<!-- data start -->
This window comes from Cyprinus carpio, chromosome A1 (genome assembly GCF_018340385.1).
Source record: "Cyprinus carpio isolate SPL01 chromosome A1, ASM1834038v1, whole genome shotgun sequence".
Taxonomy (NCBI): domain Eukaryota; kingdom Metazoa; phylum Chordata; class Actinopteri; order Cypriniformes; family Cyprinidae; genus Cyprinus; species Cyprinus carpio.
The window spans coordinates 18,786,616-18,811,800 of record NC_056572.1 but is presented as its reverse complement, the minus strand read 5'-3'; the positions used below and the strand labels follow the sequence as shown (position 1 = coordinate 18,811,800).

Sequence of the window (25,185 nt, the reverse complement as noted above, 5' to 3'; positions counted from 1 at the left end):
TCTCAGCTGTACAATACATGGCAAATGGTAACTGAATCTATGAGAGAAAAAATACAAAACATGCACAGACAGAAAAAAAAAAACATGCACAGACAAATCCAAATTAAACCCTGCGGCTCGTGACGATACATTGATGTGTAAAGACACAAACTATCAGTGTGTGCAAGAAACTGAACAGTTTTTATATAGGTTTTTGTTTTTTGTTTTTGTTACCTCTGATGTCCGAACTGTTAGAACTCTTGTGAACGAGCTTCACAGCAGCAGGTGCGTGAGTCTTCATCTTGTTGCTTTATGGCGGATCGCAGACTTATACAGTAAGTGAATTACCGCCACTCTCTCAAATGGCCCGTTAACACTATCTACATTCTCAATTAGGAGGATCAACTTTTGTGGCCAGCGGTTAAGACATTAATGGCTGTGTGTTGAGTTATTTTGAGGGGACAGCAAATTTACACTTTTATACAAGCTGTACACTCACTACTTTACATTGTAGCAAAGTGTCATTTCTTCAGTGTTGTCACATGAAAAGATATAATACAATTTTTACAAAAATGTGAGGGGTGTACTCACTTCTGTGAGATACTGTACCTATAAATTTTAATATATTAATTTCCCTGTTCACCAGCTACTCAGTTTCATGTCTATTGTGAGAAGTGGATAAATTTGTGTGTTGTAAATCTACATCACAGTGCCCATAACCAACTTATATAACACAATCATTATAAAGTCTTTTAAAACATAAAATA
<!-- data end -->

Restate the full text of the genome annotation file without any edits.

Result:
This window comes from Cyprinus carpio, chromosome A1 (genome assembly GCF_018340385.1).
Source record: "Cyprinus carpio isolate SPL01 chromosome A1, ASM1834038v1, whole genome shotgun sequence".
Taxonomy (NCBI): domain Eukaryota; kingdom Metazoa; phylum Chordata; class Actinopteri; order Cypriniformes; family Cyprinidae; genus Cyprinus; species Cyprinus carpio.
The window spans coordinates 18,786,616-18,811,800 of record NC_056572.1 but is presented as its reverse complement, the minus strand read 5'-3'; the positions used below and the strand labels follow the sequence as shown (position 1 = coordinate 18,811,800).

Sequence of the window (25,185 nt, the reverse complement as noted above, 5' to 3'; positions counted from 1 at the left end):
TCTCAGCTGTACAATACATGGCAAATGGTAACTGAATCTATGAGAGAAAAAATACAAAACATGCACAGACAGAAAAAAAAAAACATGCACAGACAAATCCAAATTAAACCCTGCGGCTCGTGACGATACATTGATGTGTAAAGACACAAACTATCAGTGTGTGCAAGAAACTGAACAGTTTTTATATAGGTTTTTGTTTTTTGTTTTTGTTACCTCTGATGTCCGAACTGTTAGAACTCTTGTGAACGAGCTTCACAGCAGCAGGTGCGTGAGTCTTCATCTTGTTGCTTTATGGCGGATCGCAGACTTATACAGTAAGTGAATTACCGCCACTCTCTCAAATGGCCCGTTAACACTATCTACATTCTCAATTAGGAGGATCAACTTTTGTGGCCAGCGGTTAAGACATTAATGGCTGTGTGTTGAGTTATTTTGAGGGGACAGCAAATTTACACTTTTATACAAGCTGTACACTCACTACTTTACATTGTAGCAAAGTGTCATTTCTTCAGTGTTGTCACATGAAAAGATATAATACAATTTTTACAAAAATGTGAGGGGTGTACTCACTTCTGTGAGATACTGTACCTATAAATTTTAATATATTAATTTCCCTGTTCACCAGCTACTCAGTTTCATGTCTATTGTGAGAAGTGGATAAATTTGTGTGTTGTAAATCTACATCACAGTGCCCATAACCAACTTATATAACACAATCATTATAAAGTCTTTTAAAACATAAAATA